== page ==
Waste Power is Flush With Success

High natural-gas prices, along with the the growing interest in both water quality and renewable energy, are fueling continued efforts to turn animal and human waste into economically viable power sources. Two current utility projects on opposite sides of the U.S./Canada border are focusing on new ways to encourage the capture of manure-based methane (or "biogas") as a generating fuel.

06/01/2004


High natural-gas prices, along with the the growing interest in both water quality and renewable energy, are fueling continued efforts to turn animal and human waste into economically viable power sources. Two current utility projects on opposite sides of the U.S./Canada border are focusing on new ways to encourage the capture of manure-based methane (or "biogas") as a generating fuel. In addition, Pennsylvania researchers have succeeded in generating electricity directly from human waste-water through the use of a bacteria-powered "microbial fuel cell."

Central Vermont Public Service, based in Rutland, Vt., is counting on the support of environmentally conscious consumers in its application to sell a new renewable-energy product dubbed "Cow Power." Similar to other utilities' wind-power initiatives, the plan would allow utility customers to opt to obtain some or all of their electricity from farm-based methane sources, at a $0.04-per-kWh premium. The surcharge would be paid back to participating farmers, to counter the expense of generator installation and to provide an additional income stream.

Similarly, utility planners in the Canadian province of Saskatchewan have initiated a pilot program with area pig farmers. Engineers at Clear Green Biotechnologies Inc. partnered with utility SaskPower to install a methane-digestion project with a 125-kW generating capacity. The design incorporates four microturbines and accompanying heat exchangers. The heat exchangers both partially warm the facility's hog barns and keep the digester's microbes at a comfortable 37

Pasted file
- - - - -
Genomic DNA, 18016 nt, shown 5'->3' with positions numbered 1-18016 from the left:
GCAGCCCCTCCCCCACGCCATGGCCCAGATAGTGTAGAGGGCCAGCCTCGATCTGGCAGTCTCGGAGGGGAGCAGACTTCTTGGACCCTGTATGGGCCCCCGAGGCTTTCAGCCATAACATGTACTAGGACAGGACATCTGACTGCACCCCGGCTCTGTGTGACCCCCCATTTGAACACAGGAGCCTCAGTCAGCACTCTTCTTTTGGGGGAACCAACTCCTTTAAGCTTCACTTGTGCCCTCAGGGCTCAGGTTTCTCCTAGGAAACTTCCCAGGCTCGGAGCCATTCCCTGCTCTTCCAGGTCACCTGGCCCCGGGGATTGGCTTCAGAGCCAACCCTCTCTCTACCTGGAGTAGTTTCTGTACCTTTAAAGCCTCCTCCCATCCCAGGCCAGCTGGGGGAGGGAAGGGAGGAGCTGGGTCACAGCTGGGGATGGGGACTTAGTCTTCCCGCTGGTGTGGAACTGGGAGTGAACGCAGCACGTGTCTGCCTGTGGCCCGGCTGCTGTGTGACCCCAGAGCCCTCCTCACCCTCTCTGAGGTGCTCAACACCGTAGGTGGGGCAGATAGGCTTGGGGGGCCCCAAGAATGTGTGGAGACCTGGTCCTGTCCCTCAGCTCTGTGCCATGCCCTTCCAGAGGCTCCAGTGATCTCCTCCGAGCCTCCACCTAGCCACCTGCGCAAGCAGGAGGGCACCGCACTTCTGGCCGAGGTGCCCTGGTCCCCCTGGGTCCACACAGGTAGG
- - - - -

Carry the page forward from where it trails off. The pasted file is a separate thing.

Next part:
Clear Green Biotechnologies is using this installation to model the manure-management services it plans to offer other area pig farmers.

Meanwhile, scientists at Penn State University are investigating the possibility of waste itself—rather than the methane it releases—as a viable power resource. Researchers have developed a small fuel cell that harnesses the energy released by bacteria as it breaks down organic waste. Bacteria release electrons as they do their work. With the microbial fuel cell, these electrons are passed to an anode and then travel through a wire to a cathode, producing an electrical current. Similar devices have been developed to work with water containing chemicals such as glucose, acetate and lactate, but this is the first to use wastewater skimmed directly from a water-treatment plant.

As presently designed, the fuel cell only produces between 10 and 50 milliwatts of electricity per square meter of electrode surface. However, researchers hope future designs, with greater surface areas and more efficient materials, could aid development of self-powered water-treatment plants.





No comments
Consulting-Specifying Engineer's Product of the Year (POY) contest is the premier award for new products in the HVAC, fire, electrical, and...
Consulting-Specifying Engineer magazine is dedicated to encouraging and recognizing the most talented young individuals...
The MEP Giants program lists the top mechanical, electrical, plumbing, and fire protection engineering firms in the United States.
Combined heat and power; Assessing replacement of electrical systems; Energy codes and lighting; Salary Survey; Fan efficiency
Commissioning lighting control systems; 2016 Commissioning Giants; Design high-efficiency hot water systems for hospitals; Evaluating condensation and condensate
Solving HVAC challenges; Thermal comfort criteria; Liquid-immersion cooling; Specifying VRF systems; 2016 Product of the Year winners
Driving motor efficiency; Preventing Arc Flash in mission critical facilities; Integrating alternative power and existing electrical systems
Putting COPS into context; Designing medium-voltage electrical systems; Planning and designing resilient, efficient data centers; The nine steps of designing generator fuel systems
Designing generator systems; Using online commissioning tools; Selective coordination best practices
As brand protection manager for Eaton’s Electrical Sector, Tom Grace oversees counterfeit awareness...
Amara Rozgus is chief editor and content manager of Consulting-Specifier Engineer magazine.
IEEE power industry experts bring their combined experience in the electrical power industry...
Michael Heinsdorf, P.E., LEED AP, CDT is an Engineering Specification Writer at ARCOM MasterSpec.
click me